THE past few months have been very revealing when it comes to elite sport. When cyclist Jess Varnish spoke out last year about her maltreatment at the hands of the British Cycling coaching staff, her case seemed exceptional.

Initially, the general consensus seemed to be that Varnish’s case was a one-off and while it should be dismissed, it was not emblematic of a wider issue.

However, Varnish speaking out appears to have burst the dam and in the aftermath of her treatment being exposed publicly, there has been a flood of related allegations of bullying, sexual abuse and unacceptable treatment of elite athletes by coaching and support staff.

Loading article content

This has prompted countless conversations as to what can be done to protect athletes, with the suggestion of an athletes’ union being formed. Currently, elite athletes have little protection. Earlier this week, the chair of the Digital, Culture, Media and Sport select committee, Damian Collins MP, warned that elite athletes in this country currently “have fewer rights than an Uber driver” and he urged for an independent watchdog to be created to help protect them. To hope that change will happen organically is unrealistic, he said.

During my time as an elite athlete, the need for an independent body to protect my rights and those of my teammates never crossed my mind. This is more to do with the fact that it seemed an utterly unrealistic prospect than because it was not needed.

I had the sense when I was an athlete, and I’m sure many others do, that we were in a tough, cut-throat business and so the consequences of that were that we had to have thick skin and be unfailingly resilient. Things happen in an elite sport environment that would seem utterly alien to any other workplace. Selections can be made with little or no explanation, criticism can be so harsh that it brings individuals to tears and funding decisions can be made with little justifications being given – all with no repercussions.

However, despite this, I, perhaps strangely, never felt like there was anything wrong. I always had the sense, and I think this feeling is encouraged, that we should feel lucky to be getting paid to play sport for a living and so therefore, we should take whatever is thrown at us.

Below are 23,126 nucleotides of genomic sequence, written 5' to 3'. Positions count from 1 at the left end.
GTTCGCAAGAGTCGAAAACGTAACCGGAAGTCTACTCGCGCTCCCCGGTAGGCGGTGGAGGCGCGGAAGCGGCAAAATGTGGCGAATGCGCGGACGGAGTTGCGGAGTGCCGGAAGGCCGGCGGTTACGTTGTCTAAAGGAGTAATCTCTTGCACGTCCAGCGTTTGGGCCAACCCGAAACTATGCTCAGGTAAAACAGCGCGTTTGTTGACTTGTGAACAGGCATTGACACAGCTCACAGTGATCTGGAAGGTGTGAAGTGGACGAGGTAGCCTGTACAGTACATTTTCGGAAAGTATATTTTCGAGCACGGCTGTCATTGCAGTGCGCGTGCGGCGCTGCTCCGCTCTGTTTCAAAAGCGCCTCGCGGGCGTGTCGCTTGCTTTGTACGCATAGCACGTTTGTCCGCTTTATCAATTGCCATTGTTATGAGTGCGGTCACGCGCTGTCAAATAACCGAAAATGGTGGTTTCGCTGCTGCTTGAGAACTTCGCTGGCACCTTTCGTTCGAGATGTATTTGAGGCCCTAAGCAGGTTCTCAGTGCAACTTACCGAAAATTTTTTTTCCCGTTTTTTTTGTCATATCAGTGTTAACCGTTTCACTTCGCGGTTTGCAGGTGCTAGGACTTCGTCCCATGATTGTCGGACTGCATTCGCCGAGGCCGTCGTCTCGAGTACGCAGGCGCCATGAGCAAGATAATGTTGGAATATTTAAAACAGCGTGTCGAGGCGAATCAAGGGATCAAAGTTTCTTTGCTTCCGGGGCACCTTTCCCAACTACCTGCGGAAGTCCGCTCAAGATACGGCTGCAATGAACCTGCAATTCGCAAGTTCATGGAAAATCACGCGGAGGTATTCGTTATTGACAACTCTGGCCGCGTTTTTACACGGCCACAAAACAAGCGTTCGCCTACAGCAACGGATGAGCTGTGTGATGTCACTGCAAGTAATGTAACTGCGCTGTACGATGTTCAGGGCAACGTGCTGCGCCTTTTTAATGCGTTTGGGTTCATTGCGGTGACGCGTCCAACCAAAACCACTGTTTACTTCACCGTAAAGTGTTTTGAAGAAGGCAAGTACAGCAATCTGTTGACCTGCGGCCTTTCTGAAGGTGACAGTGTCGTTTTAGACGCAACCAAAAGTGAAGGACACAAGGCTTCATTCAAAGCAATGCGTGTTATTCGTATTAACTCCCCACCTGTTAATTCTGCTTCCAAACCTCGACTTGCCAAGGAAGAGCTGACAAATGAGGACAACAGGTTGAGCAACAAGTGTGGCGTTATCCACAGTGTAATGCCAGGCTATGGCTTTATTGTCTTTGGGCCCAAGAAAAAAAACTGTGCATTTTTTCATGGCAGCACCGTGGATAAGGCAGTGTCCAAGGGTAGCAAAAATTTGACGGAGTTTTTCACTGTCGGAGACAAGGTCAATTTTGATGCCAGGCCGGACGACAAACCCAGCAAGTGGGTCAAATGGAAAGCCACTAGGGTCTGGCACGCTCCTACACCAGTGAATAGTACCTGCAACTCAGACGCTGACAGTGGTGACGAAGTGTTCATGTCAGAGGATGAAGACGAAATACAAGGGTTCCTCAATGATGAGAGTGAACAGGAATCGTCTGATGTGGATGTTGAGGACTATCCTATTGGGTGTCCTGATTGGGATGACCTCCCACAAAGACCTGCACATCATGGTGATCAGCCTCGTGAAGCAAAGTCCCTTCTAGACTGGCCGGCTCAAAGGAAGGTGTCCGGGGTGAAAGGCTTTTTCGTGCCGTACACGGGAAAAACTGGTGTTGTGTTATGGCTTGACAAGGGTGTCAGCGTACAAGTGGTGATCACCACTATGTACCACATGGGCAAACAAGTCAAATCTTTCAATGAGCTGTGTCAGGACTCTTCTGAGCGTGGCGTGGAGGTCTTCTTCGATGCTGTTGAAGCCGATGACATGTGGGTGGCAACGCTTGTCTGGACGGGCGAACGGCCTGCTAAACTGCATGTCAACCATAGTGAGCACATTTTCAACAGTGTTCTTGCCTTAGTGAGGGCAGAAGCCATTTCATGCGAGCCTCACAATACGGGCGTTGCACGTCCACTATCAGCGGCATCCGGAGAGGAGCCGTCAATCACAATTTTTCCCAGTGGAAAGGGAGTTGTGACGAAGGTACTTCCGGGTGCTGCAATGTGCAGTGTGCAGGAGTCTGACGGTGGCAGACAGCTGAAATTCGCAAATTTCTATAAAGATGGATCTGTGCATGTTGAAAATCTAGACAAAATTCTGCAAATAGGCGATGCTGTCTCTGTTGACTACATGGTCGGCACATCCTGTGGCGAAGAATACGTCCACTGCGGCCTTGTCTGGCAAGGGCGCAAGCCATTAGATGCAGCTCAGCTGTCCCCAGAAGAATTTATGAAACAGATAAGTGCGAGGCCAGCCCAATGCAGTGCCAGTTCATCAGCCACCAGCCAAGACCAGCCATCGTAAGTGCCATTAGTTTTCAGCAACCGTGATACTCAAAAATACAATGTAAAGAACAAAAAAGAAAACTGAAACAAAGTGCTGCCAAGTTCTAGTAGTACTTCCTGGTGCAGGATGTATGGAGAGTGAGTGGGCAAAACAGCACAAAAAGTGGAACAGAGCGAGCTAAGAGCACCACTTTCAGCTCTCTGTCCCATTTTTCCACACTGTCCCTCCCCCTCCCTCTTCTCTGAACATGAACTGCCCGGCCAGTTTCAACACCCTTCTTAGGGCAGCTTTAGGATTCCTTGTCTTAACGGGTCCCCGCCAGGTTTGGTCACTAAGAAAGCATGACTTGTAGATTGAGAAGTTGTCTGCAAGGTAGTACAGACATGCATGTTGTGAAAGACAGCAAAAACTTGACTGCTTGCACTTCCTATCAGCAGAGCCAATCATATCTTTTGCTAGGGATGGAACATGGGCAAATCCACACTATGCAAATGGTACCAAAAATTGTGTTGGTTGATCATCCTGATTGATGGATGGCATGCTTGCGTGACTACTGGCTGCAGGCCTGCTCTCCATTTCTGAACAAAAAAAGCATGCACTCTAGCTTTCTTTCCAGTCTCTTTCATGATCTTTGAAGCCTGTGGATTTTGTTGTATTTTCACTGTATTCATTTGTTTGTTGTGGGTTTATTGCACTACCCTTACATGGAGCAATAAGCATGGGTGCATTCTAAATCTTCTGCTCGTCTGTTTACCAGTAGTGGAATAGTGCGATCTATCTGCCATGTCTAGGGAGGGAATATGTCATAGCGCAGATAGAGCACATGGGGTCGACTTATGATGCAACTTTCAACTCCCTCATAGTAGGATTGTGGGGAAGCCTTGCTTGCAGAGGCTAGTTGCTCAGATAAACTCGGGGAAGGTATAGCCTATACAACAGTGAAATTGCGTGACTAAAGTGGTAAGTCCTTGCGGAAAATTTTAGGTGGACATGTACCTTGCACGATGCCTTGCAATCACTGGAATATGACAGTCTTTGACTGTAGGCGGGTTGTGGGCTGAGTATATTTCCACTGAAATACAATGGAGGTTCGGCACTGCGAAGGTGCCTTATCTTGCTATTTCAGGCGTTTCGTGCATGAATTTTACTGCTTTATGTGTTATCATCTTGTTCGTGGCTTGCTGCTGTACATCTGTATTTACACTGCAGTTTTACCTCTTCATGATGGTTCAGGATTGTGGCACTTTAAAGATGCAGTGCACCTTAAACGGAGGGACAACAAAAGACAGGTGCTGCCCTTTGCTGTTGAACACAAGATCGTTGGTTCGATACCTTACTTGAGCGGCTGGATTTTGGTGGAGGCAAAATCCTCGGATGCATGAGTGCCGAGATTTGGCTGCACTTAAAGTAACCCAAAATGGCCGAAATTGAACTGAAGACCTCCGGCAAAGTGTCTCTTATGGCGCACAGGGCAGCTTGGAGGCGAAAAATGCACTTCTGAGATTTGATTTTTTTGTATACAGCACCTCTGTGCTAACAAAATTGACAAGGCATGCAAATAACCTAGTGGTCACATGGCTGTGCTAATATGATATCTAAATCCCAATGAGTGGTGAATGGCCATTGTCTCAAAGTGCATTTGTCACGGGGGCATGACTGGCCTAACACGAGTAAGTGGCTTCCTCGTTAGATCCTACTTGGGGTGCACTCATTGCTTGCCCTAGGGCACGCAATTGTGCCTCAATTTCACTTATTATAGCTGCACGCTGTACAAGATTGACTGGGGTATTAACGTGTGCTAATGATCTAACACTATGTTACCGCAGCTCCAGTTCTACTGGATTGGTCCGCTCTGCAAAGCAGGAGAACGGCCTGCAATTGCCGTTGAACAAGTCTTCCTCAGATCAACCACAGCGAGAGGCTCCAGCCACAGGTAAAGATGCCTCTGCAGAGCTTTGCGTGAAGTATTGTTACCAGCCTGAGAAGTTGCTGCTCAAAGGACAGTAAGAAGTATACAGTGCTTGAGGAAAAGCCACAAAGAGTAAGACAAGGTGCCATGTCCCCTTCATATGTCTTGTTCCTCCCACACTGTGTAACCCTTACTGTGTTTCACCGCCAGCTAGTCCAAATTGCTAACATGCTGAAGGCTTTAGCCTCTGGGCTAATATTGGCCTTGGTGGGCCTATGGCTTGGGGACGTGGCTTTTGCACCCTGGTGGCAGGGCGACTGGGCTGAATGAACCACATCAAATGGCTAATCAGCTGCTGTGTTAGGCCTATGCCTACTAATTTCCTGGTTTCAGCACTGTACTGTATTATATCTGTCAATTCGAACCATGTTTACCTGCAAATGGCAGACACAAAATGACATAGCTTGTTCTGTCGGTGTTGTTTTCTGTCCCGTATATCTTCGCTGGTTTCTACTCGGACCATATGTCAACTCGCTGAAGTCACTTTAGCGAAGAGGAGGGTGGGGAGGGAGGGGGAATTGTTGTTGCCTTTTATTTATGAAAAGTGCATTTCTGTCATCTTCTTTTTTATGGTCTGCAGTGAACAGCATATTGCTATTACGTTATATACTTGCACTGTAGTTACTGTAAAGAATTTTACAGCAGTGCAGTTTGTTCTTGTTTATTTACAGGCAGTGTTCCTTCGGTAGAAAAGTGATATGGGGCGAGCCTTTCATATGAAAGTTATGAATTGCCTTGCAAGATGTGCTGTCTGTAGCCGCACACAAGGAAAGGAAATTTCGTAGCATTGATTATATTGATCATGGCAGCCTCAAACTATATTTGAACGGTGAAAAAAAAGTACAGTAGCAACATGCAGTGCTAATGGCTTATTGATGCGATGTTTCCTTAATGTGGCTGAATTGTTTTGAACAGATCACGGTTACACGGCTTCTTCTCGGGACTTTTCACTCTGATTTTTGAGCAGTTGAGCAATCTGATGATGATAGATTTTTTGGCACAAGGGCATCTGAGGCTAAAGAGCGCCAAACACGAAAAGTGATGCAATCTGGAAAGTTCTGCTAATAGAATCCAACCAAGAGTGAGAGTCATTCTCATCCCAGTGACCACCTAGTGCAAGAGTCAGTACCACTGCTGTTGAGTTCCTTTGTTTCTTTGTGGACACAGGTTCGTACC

To some extent, this is true. Being a full-time athlete is a privilege that many would give anything to have and with few fields quite as ruthless as elite sport, it’s not exactly the environment for snowflakes. Every athlete knows this and is more than accepting to the fact that it’s a tough world and if you don’t like it, you can always leave.

However, it has become evident in recent months that the line is being crossed too often; there’s constructive criticism aimed to improve performance and then there’s blatant bullying. There’s ‘banter’, whatever that is, and then there’s sexism and racism. And there’s ruthless decisions and then there’s unfairness.

How many times do athletes need to be sworn at, be on the receiving end of discriminatory comments or decisions or bullied before something is done? Yet the problem at the moment is that those behaving badly are often the people who the athletes would be expected to complain to.

If there was an independent body, which was respected by both athletes and governing bodies, it would give individuals somewhere to go where they felt their concerns would be listened to and not held against them, as is most certainly not the case currently.

At the moment, many athletes are far too scared to speak out as the repercussions could, potentially, be career-ending. The formation of a union would not result in outlandish requests from athletes. Nor would it change things drastically day to day – elite sport would remain ruthless and cut-throat and every athlete accepts there can be no other way.

But a union could also be helpful in providing athletes with a modicum of security, which is almost entirely absent at the moment.

In recent weeks, German athletes revealed that they are on the verge of setting up an independent organisation that will be separate from the German Olympic Sports Confederation and so would allow the athletes to have “their say on equal terms”. It is an entirely reasonable move, and one that British athletes should replicate sooner rather than later.